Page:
Thousands of protesters have descended on Glasgow, Scotland, on Saturday in a mass call for independence, four years after a referendum failed to secure the result.
The organisers All Under One Banner advertised the annual event on Facebook for “everyone who desires an independent nation”. Around 17,000 protesters took part last year, according to the group, and if a higher turnout today is confirmed, further pressure could mount on the governing Scottish National Party (SNP) to stage a second referendum.
A vote on whether Scotland should separate from the United Kingdom, in which 84.6% of the electorate took part, was previously held in 2014. But the No camp (55.3%) won, prompting Yes campaigner and the then-First Minister Alex Salmond to resign, making way for his SNP deputy Nicola Sturgeon to replace him.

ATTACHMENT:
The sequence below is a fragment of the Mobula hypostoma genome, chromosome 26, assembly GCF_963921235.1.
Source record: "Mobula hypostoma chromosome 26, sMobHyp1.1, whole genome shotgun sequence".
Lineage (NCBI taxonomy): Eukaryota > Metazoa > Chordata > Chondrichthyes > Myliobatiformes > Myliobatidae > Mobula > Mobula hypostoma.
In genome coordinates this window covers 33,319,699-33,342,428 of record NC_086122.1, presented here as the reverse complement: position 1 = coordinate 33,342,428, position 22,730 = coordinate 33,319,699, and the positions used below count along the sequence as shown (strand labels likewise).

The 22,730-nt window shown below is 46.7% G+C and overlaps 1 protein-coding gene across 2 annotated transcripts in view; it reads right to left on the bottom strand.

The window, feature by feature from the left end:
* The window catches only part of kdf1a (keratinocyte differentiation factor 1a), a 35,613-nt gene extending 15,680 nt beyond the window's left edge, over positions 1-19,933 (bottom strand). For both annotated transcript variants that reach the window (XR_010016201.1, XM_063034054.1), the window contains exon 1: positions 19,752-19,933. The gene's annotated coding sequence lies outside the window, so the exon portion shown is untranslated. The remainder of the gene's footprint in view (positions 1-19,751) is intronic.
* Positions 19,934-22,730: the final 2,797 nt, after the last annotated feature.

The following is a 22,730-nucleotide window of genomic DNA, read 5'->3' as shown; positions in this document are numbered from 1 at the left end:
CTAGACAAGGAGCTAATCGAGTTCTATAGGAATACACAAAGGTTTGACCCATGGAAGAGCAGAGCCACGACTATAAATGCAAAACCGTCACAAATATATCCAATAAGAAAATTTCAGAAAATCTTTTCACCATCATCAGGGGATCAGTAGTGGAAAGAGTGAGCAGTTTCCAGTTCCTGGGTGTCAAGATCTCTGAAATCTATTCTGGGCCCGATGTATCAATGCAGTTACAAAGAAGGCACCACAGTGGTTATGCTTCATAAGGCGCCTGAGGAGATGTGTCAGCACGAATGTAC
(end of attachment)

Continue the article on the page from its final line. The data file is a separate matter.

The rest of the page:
Yet a Brexit vote in 2016 has since reignited the independence debate in Scotland after 62% of the nation’s electorate voted to stay in the EU, more than any other country in the UK.
And Sturgeon, who still governs Scotland as leader of the SNP, has said a decision on whether a second referendum should be held would be delayed until later this year when Britain’s EU-exit terms become clearer.